The opinion of the court was delivered by: Sylvia H. Rambo United States District Judge
Petitioner, Michael Rinaldi, an inmate confined at the Schuylkill Federal Correctional Institution ("FCI-Schuylkill") in Minersville, Pennsylvania, commenced this action by filing a petition for writ of habeas corpus (Doc. 1) pursuant to the provisions of 28 U.S.C. § 2241. The petition currently is before the court for screening. For the reasons set forth below, the petition will be summarily dismissed without requiring a response from Respondent.
Rinaldi was convicted of conspiracy to distribute narcotics, possession of a firearm, and use of a firearm in relation to drug trafficking. (Doc. 1 at 2, 11.) On November 4, 1999, he was sentenced to a term of incarceration of 248 months by the Honorable Edwin M. Kosik in the United States District Court for the Middle District of Pennsylvania. (Id. at 2.) Rinaldi's conviction was upheld by the Third Circuit Court of Appeals. (Id.)
Rinaldi subsequently filed a motion to vacate, set aside or correct his sentence under 28 U.S.C. § 2255. (Id. at 3.) In his petition, Rinaldi raised grounds of insufficient evidence and ineffective assistance of counsel. (Id.) His petition was denied. (Id.)
Rinaldi previously filed a petition for writ of habeas corpus pursuant to 28 U.S.C. § 2241 that was denied by this court without prejudice to any right Petitioner may have had to move the appropriate court of appeals for an order authorizing the district court to consider a successive § 2255 motion pursuant to 28 U.S.C. § 2244(b)(3)(A). See Rinaldi v. Nash, Civil No. 1:CV-04-1287 (M.D. Pa. January 13, 2005). In that petition, Rinaldi asserted challenges to the sufficiency of evidence at trial, the jury instructions, and his sentencing. (See id.)
In the instant petition, Rinaldi's sole claim is that he is "actually innocent" of the charge of conspiracy to distribute narcotics upon which he was convicted. (See Doc. 1 at 6, 11.) He requests that the court grant him an evidentiary hearing at which he would call witnesses to testify as to his actual innocence of the conspiracy charge. (Id. at 11.) Rinaldi does not provide any explanation for his failure to raise this claim in his previous § 2255 petition.
Habeas corpus petitions brought under § 2241 are subject to summary dismissal pursuant to Rule 4 ("Preliminary Consideration by the Judge") of the Rules Governing Section 2254 Cases in the United States District Courts, 28 U.S.C. foll. § 2254 (1977) (applicable to § 2241 petitions under Rule 1(b)). See, e.g., Patton v. Fenton, 491 F. Supp. 156, 158-59 (M.D. Pa. 1979). Rule 4 provides, in pertinent part: "[i]f it plainly appears from the petition and any attached exhibits that the petitioner is not entitled to relief in the district court, the judge must dismiss the petition and direct the clerk to notify the petitioner." For the reasons that follow, the instant Petition will be dismissed pursuant to Rule 4 for lack of jurisdiction because § 2255 is not inadequate or ineffective to test the validity of Petitioner's conviction and sentence.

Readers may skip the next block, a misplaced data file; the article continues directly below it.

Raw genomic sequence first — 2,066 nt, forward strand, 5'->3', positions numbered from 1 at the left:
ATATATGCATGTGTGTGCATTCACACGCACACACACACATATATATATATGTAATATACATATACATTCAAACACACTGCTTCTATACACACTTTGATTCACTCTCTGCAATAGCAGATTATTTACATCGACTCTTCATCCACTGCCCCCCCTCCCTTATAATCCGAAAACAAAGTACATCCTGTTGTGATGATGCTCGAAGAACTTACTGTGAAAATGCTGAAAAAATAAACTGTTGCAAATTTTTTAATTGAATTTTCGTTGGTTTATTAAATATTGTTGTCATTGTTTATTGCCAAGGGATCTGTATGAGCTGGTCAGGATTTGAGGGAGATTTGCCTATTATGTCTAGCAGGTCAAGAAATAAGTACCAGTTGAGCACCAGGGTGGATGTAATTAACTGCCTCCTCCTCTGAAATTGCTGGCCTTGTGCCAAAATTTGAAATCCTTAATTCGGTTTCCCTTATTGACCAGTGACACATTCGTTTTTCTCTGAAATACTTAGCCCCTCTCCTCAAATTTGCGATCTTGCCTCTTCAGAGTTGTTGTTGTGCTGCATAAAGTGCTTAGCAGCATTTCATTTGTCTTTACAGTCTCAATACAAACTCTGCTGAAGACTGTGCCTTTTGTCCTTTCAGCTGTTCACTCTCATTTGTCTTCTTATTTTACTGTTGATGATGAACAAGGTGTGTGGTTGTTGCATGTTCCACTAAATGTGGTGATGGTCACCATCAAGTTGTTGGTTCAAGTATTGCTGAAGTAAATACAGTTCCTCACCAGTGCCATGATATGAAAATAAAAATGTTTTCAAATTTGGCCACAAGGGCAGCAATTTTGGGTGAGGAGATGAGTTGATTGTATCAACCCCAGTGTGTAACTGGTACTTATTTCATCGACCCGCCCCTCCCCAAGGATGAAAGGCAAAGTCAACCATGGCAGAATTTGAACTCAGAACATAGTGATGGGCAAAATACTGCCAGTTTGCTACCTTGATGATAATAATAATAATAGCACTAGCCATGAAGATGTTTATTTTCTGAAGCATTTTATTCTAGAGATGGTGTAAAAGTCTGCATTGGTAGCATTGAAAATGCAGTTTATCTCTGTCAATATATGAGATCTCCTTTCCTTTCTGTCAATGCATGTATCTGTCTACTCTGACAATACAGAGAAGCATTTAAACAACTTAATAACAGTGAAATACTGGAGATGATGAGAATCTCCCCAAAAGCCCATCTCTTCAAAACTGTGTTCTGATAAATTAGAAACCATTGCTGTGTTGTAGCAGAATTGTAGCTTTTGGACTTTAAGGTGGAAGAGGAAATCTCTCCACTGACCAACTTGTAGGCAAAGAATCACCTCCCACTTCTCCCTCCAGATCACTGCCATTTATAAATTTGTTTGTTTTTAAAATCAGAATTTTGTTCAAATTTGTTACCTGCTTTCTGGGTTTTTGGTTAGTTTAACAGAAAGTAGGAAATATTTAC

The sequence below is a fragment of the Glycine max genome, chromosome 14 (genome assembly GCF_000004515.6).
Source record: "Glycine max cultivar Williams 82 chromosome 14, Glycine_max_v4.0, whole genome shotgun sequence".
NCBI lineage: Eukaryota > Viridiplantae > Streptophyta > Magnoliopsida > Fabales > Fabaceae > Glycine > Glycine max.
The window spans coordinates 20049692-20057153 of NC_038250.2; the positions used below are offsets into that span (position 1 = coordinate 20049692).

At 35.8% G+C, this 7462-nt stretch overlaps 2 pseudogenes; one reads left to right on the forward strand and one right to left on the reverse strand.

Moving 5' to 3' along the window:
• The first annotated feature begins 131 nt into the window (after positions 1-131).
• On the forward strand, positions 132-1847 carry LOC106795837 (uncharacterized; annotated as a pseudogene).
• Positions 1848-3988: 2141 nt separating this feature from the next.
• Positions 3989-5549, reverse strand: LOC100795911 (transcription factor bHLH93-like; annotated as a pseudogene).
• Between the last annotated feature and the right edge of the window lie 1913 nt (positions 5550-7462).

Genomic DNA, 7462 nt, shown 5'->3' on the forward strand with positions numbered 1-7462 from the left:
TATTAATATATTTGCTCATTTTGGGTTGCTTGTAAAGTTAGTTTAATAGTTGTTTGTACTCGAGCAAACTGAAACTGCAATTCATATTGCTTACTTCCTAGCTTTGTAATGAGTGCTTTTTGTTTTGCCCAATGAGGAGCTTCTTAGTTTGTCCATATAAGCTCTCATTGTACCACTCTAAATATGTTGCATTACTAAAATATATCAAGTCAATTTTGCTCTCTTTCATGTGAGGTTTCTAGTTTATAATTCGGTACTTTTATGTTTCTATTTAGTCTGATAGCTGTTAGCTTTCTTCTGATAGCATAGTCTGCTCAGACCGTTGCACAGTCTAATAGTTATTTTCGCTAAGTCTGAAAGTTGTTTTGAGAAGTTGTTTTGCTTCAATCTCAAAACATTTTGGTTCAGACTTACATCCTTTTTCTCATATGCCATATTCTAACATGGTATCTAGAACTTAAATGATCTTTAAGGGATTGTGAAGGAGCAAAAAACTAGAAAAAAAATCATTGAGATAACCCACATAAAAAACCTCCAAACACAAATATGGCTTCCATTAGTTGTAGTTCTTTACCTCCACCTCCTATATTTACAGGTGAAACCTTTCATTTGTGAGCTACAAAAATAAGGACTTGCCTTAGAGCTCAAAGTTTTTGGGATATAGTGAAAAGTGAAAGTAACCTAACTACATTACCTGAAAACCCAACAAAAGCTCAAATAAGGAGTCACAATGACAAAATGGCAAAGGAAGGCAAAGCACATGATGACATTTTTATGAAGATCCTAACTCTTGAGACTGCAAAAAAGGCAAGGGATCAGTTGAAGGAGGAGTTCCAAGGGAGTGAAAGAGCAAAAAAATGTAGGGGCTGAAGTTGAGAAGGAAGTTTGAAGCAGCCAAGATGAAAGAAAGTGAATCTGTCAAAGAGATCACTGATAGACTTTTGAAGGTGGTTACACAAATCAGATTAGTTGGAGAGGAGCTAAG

A federal criminal defendant claiming that his conviction and/or sentence was imposed in violation of the Constitution or laws of the United States may move the court which imposed his sentence to vacate, set aside, or correct the sentence pursuant to 28 U.S.C. § 2255. Okereke v. United States, 307 F.3d 117, 120 (3d Cir. 2002); In re Dorsainvil, 119 F.3d 245, 251 (3d Cir. 1997). A defendant can challenge a conviction or sentence under § 2241 only if a § 2255 motion is "inadequate or ineffective to test the legality of his detention." See 28 U.S.C. § 2255(e); see also Okereke, 307 F.3d at 120; In re Dorsainvil, 119 F.3d at 251. Habeas corpus under § 2241 is "reserved for rare cases," and therefore, this "safety-valve" provision of § 2255 must be strictly construed. In re Dorsainvil, 119 F.3d at 250, 251.
A § 2255 motion is inadequate or ineffective only where the petitioner shows that some limitation of scope or procedure would prevent a § 2255 proceeding from affording him a full hearing and adjudication of his wrongful detention claim. Cradle v. United States, 290 F.3d 536, 538 (3d Cir. 2002). "Section 2255 is not inadequate or ineffective merely because the sentencing court does not grant relief, the one-year statute of limitations has expired, or the petitioner is unable to meet the stringent gatekeeping requirements of the amended § 2255." Id. at 539 (citations omitted). "It is the inefficacy of the remedy, not the personal inability to use it, that is determinative." Id. at 538.
Petitioner already has challenged the trial court's jurisdiction and his conviction in a prior motion under § 2255. (Doc. 1 at 3.) It does not matter whether Petitioner has sought permission to file a further § 2255 motion, and was denied, or he is simply assuming his inability to file a successive § 2255 motion from the specific language of the Code. In either event, § 2255 is not inadequate or ineffective merely because Petitioner is unable to meet the gatekeeping requirements of the section. In re Dorsainvil, 119 F.3d at 251. If he has sought such permission, and been denied, then the Court must dismiss the present petition under 28 U.S.C. § 2244(a).*fn1 If permission has not been sought, he would be required to do so under § 2244(b)(3)(A).*fn2
At best, Petitioner only has demonstrated a personal inability to utilize the § 2255 remedy a second time because of the ...